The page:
It’s also clear the narrator is working out an Oedipal scenario, as I suggested (Tyler like his father is creating "franchises"; one response to "who would you fight" is "my father"); indeed, identification with the father (and his representatives) is one of the features of the ideal ego. One might point out the connections made in the film between Marla/Tyler and the narrator's parents (passing messages between as he used to do with this parents). The moment when the narrator comes to the door of the room where Tyler and Marla are having sex could thus be read as analogous to the primal fantasy of seeing one's parents in the sexual act, though, since Tyler and the narrator are, in fact, the same person, it becomes clear that the problem is ultimately one of primary narcissism (an important aspect of the imaginary order's construction of an ideal ego after the mirror phase). The narcissism is further underlined by the fact that the triangular desire common in Hollywood film (two guys fighting for the same women, a scenario we discussed in relation to the Buffy episode, "Him") is here turned into a competition that is fully narcissistic (two versions of the same character).


In classic Oedipal fashion, the narrator also clearly suffers from a castration complex, as many of you pointed out; hence all the references to both real penises (including the threatened castration of the narrator at the end of the film) and phalluses (in this film, a cigar is never just a cigar, a cave is never just a cave). As Marla puts it when the narrator confronts her dildo, "it's not a threat to you." I argued that Marla in fact functions for the narrator as phallic mother, as a reminder of female lack; one might here recall Laura Mulvey: the female figure "connotes something that the look continually circles around but disavows: her lack of a penis, implying a threat of castration and hence unpleasure. Ultimately, the meaning of woman is sexual difference, the visually ascertainable absence of the penis, the material evidence on which is based the castration complex essential for the organisation of entrance to the symbolic order and the law of the father" (21). As Marla tells the narrator, "I have more of a right to be in the testicular cancer group than you do."

A resulting problem with the narrator is his disgust with female sexuality. The character is interested only in desire, which, as Lacan argues, is concerned with reproducing itself rather than in confronting the real sexuality of a woman. That split between desire and sexuality is exemplified in the Chloe sequence, as Sara Kramer argued.  That relation is also explored in the scene where the narrator feels Marla's breast for cancer; both scenes remind us of the real materiality of the body behind the narcissistic projections of fantasy. Chloe is the real on two scores: 1) the abject corpse, as she is on the verge of death; and 2) pure sexuality (she is the opposite, one might say, of the Matrix’s woman in the red dress).  Both Chloe and Marla remind us of Lacan’s formula: “the zero form of sexuality for animals is copulation; the zero form of sexuality for humans is masturbation.” The narrator's separation from the real is exemplified in the scene in which the narrator is examining a fold-out advertisement while defecating. His concern is only with the fantasy projections of late-capitalist advertising, which separates him from the abject real, yet it is the real that he will seek to confront throughout the rest of the film. As the narrator puts it, "we used to read pornography, now it was the Horchow collection." Of course, the following scene, where he walks through his apartment as if he is simultaneously walking through the catalog from which he is ordering his furniture, is another perfect example of Baudrillard’s precession of simulacra.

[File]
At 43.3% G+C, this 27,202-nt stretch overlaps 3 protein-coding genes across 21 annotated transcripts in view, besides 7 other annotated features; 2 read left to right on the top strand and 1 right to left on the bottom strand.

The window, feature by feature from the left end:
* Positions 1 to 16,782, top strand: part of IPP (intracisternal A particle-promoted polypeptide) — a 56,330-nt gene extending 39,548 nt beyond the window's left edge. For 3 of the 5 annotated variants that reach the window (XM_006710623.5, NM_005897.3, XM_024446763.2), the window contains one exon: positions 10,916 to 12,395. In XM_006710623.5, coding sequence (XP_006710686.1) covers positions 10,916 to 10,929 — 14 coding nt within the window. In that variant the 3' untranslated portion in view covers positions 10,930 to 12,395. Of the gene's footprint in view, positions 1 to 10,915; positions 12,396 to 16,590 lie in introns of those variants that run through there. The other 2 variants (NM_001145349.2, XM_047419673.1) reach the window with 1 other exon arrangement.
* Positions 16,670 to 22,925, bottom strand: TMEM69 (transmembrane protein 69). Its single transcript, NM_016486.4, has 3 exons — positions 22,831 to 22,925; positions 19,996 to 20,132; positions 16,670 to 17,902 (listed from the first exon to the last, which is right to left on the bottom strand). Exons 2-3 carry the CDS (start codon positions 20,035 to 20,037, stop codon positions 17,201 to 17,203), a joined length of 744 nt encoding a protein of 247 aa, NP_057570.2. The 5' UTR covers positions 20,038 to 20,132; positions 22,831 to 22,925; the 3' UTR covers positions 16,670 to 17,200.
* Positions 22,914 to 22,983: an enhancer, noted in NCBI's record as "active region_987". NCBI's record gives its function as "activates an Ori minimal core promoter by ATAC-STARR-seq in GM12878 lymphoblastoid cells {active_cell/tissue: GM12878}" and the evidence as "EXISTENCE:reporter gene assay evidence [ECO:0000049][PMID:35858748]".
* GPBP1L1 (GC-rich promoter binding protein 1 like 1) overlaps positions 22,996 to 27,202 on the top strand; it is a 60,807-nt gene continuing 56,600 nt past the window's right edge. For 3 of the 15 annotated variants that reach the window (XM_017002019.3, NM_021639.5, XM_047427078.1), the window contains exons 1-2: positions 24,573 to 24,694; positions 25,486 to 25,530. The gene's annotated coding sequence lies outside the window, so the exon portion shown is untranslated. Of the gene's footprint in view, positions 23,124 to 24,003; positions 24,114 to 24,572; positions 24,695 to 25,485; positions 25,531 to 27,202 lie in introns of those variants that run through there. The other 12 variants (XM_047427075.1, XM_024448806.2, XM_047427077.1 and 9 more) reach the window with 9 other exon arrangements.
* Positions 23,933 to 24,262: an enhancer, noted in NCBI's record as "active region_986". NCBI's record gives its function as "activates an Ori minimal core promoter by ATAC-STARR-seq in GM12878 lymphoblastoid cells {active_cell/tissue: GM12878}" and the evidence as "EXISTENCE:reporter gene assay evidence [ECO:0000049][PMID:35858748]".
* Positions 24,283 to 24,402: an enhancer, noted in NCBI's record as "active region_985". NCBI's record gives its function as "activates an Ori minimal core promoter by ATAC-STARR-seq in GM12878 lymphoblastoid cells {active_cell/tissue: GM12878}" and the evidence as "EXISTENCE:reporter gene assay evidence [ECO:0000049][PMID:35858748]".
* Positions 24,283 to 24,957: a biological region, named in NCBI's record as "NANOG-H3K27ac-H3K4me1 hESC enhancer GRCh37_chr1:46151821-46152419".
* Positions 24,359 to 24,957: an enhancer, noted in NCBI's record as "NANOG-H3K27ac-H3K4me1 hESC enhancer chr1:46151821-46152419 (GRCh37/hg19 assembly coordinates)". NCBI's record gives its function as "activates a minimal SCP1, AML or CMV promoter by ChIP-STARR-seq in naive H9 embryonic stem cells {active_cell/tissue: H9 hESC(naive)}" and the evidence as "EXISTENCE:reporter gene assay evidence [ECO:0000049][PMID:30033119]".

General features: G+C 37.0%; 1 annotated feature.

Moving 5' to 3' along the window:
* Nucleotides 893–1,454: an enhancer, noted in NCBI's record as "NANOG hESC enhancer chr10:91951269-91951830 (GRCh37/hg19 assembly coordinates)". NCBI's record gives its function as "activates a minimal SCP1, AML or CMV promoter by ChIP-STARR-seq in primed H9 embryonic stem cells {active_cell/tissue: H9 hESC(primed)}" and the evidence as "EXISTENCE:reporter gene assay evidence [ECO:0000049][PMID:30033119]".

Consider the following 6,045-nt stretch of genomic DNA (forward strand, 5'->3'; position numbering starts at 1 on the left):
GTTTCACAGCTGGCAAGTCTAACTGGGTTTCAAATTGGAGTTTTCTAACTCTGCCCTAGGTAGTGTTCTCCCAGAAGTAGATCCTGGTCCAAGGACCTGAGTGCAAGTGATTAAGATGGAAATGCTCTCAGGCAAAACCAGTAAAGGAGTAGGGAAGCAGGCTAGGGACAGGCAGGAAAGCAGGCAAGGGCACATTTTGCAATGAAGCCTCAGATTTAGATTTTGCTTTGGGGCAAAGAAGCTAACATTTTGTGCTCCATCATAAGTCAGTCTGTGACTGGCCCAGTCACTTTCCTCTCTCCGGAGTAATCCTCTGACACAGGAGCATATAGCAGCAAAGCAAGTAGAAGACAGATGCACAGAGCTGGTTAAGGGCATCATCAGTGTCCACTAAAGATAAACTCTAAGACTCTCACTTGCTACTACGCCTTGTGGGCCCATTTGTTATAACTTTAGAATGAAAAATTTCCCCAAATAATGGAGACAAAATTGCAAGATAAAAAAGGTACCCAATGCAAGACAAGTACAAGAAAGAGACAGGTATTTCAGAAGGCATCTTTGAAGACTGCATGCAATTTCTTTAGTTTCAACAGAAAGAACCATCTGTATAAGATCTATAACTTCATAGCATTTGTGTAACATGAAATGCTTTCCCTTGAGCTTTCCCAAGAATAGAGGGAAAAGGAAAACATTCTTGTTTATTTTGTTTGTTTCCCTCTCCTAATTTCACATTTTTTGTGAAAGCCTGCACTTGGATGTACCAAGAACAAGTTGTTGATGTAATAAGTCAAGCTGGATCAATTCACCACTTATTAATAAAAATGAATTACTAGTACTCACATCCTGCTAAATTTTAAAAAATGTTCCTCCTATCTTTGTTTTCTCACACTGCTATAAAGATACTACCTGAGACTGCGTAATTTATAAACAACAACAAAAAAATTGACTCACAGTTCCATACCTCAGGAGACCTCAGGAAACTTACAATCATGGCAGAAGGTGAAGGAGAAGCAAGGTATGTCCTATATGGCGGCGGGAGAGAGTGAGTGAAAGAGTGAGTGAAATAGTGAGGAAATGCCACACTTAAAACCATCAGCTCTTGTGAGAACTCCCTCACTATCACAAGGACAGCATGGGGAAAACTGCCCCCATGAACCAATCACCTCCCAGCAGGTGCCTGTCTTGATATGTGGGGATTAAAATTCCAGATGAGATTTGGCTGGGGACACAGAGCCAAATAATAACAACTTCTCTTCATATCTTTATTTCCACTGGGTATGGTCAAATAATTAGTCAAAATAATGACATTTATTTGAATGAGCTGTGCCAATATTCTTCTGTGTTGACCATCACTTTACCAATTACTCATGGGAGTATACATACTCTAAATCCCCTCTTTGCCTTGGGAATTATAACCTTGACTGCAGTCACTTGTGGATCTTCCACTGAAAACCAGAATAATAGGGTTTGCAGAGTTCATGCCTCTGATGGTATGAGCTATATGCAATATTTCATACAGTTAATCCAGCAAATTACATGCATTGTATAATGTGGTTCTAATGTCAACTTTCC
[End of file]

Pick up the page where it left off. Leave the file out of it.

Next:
Tyler is the narrator's way of dealing with the disgust he feels for female sexuality, one reason why one of the early splices of Tyler appears over the image of Marla as she walks away from the narrator.


We also discussed the logic of condensation that we can align with soap in the film, thus building on our earlier discussion of "the watch" as condensed symbol in the Buffy episode, "Restless." The impacted series of meanings in this symbol include: 1) cleanliness as "the yardstick of civilization," as Caitlin Stamper explained; 2) the abject; 3) the death drive (through the story of ancient sacrifices); 4) late capitalism, since Tyler ends up selling the soap to luxury department stores, thus selling "rich women's fat asses back to them"; use-value is thus contrasted to exchange-value; 5) postmodern simulacral culture, since liposuction is one drastic way we try to force our real bodies to conform to image culture; 6) rebellion against late capitalism since soap also creates the dynamite Tyler uses in Project Mayhem; 7) and the real of pain since the lye is used to burn the narrator's hand.


To tie together our discussions of narratology and postmodernism, we also explored the interest of the scene in which we see Tyler splicing frames of penises into Disney films. In this sequence (and elsewhere in the film), what we are seeing is a breakdown in the suturing that usually edits out the look of the audience and the look of the camera in Hollywood film, leaving us only with the look of the main male character with whom we can identify. (These terms are coming from our earlier readings in Kaja Silverman and Laura Mulvey in relation to Buffy, "Once More, With Feeling.") The intrusion of the "look" associated with the materiality of film (including the "cigarette burns" that mark a change of reel) functions like an intrusion of the real (a castration), breaking us out of the mimetic reverie of a film's fiction and reminding us of the fact that we are in a theater looking at a fictional film. As the narrator puts it, Tyler was at work while the rest of us were asleep. So it is in relation to the mimesis of the diegesis: we get caught up in the dream of a film, so that the intrusion of the camera's materiality or a reminder of our own invested act of looking mark an eruption of that which we must continually repress in order to continue the dream of cinema. The fact that Tyler is splicing pornography into Disney films is significant because Disney is a huge multinational corporation and because it is one of Baudrillard's primary examples for postmodern simulacral culture. As Sara Kramer and Vivian Gu brilliantly pointed out, the fact that Tyler is splicing (editing, cutting) penises out of and into film strips is itself significant: editing and the space between each frame of film is thus perfectly aligned with castration, as feminist psychoanalysts also argue. The anatomically correct penis is thus here a symbol for castration and aligned with the real materiality of sex (a real penis) rather than the masturbatory fantasy of film (with its phalluses and symbols of power). 

Synopsis for Dec 6-8

ENGL 373H: The Theory of SF&F

INSTRUCTOR         : Prof. Felluga

OFFICE                    : HEAV 430

OFFICE HOURS      : T,Th 1:30-2:30 (or email me)

E-MAIL:                   :